The problem was, I didn’t like any of the dogs. I’m sorry, but after Motley, I want it all. Motley spoiled me. I want a dog with a nice disposition. I want a dog who, when people come and go on the farm, they won’t get scared when he runs up to greet them but who will make someone think twice when they knock on the door and hear him bark if they had any intention of robbing me. I want a dog who I can let loose to trot alongside me as I go in and out of the house to do my chores and who will follow when I ride my horse around the pasture and come when I whistle. I want a dog who, even if he is untrained, is willing and trainable. I don’t think Marley and Me was very cute at all. Yeah it was sad at the end and it brought a tear to my eye when they buried him but I would have been burying that dog about ten minutes into the movie because I would have killed him right around the time he ripped up my couch.

So we ruled out the high energy, couch-eater types. And the ones who looked like they belonged behind an eight-foot fence with a curl of razor wire on top in Nazi Germany or in a drug den in Camden. We ruled out the ones who hated cats and small children. Little dogs because we’re big dog people, though we wouldn’t rule out a little dog as the second dog. And all the ones with pushed-in faces because we want a dog with an actual snout.

My friends were getting frustrated. They kept sending pictures. What about this one? Nope. What about him? Nah. How about her? No, I want the ears a tiny bit floppier and the tail just a little more waggedy.

Yes, I discriminated based on looks. I don’t want any Dobie-wa-wa in my pocketbook. (See Dobie-wa-wa here: I want a good looking dog. The grim reaper in the dog pound doesn’t care what it looks like. I can just as easily save a pretty one as I can an ugly one.

Plus, getting a dog is a big commitment. It’s almost like adopting a baby. You’re going to have this animal for ten or fifteen years and you will never again be completely free. You certainly won’t be able to go out all day and all night without making a pit stop home to let the dog out and that can be a pain in the ass if you’re in the middle of having fun, say, you’re at a barbecue and your ex is about to walk in with his new wife who you heard gained quite a bit of weight since the baby and now you are going to miss that. You have to go home and let the dog out. And they can be expensive. You might even purchase the new pool for the vet’s summer home if you get a sickly dog or a dishonest vet who takes advantage of you because now you are paranoid since you lost the last one, and you keep running to the vet every time the new dog looks crooked.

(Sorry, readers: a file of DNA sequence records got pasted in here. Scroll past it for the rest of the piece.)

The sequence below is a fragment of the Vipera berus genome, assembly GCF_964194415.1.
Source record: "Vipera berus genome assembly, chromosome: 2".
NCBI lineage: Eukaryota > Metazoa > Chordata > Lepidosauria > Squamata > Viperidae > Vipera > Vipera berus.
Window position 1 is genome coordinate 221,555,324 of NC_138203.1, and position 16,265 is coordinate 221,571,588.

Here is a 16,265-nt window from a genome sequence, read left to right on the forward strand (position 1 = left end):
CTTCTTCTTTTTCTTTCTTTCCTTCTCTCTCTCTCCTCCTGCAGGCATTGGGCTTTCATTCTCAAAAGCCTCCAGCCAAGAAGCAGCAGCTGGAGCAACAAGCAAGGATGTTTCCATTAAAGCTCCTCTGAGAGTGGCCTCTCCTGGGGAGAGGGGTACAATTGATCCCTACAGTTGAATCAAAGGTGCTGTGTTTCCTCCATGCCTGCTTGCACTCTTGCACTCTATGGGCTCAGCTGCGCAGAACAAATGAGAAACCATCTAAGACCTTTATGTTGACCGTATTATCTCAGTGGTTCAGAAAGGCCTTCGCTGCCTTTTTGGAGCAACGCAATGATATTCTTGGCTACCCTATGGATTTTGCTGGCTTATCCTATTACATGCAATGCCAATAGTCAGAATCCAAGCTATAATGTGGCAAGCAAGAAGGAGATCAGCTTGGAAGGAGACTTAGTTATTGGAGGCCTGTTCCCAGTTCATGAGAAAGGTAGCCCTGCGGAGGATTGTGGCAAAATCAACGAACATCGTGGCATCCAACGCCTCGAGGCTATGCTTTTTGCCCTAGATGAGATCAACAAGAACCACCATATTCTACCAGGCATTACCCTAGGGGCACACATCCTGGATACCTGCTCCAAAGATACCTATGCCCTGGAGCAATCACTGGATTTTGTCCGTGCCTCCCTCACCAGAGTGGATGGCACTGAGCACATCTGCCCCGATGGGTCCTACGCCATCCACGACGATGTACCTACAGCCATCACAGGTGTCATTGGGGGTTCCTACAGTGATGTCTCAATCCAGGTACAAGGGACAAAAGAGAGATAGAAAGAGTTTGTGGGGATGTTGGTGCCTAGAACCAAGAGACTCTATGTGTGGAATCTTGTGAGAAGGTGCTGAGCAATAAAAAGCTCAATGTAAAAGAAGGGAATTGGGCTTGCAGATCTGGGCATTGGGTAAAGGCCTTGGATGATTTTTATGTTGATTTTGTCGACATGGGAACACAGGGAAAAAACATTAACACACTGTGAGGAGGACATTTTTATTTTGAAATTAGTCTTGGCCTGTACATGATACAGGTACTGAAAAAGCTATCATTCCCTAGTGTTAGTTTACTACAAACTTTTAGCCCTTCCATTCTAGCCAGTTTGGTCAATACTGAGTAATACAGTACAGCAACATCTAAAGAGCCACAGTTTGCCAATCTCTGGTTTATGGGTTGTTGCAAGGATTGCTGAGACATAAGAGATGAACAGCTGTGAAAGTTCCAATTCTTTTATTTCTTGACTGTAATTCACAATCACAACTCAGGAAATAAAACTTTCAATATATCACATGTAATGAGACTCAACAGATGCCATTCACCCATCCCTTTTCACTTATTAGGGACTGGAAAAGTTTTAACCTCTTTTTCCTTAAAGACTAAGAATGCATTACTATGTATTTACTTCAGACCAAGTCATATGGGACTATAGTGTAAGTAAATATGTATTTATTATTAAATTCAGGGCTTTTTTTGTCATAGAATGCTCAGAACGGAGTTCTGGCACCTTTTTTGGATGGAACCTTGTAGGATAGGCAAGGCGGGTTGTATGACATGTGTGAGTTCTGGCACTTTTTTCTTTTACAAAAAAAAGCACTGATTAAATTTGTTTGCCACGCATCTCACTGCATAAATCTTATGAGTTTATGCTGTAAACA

And what if the dog doesn’t measure up to the best dog ever? What if he pees on the floor or steals a steak out of the garbage or doesn’t stop to let you wipe all four feet, patiently lifting one at a time, because, it’s a dog after all. And you realize, perhaps, Motley was not a real dog.

I felt bad, ruling them out left and right, especially since my girlfriend was trying so hard, texting me pictures of dogs when she should have been cooking dinner, and keeping an eye on Craigslist for new posts like someone waiting to make a run for it when there’s a break in the traffic. She forwarded me new ads at all hours of the day and night, at midnight and dawn, whenever they popped up. She was relentless. It was a lot of pressure. So in a moment of weakness, I threw caution to the wind and I just grabbed one. I knew it wasn’t going to be the right dog like a drunk girl knows it’s not going to be the right guy but she does it anyway. Plus I was afraid the dog was going to freeze to death if I didn’t.

Saturday, March 1, 2014

The List

The FedEx man knocked on the door. I jumped. I didn’t hear him coming. I don’t have a dog anymore who barks when somebody pulls up. Before I knew it was the FedEx man, I hoped it wasn’t a bad guy out there because he’d know I didn’t have a dog, since none was barking, and I’m out in the middle of nowhere. I could get killed and no one would know it until Kelly came home from school or Kurt came home for dinner. That was one of the good things about Motley. He’d bark when someone arrived, but when I told him to stop, he’d stop.

The FedEx man handed me my package and asked, “Where’s the dog?”

“He died,” I said. “Kidney failure. We had to put him to sleep right before Christmas.”

“Oh no, I’m sorry!” He looked down at his pad. He scratched his head like he couldn’t believe it. “I keep a list of all the dogs on my route. I’ve got: Motley… Friendly.”

That’s why I miss him so much. Forget keeping burglars away. He’s on delivery drivers’ lists of nice dogs.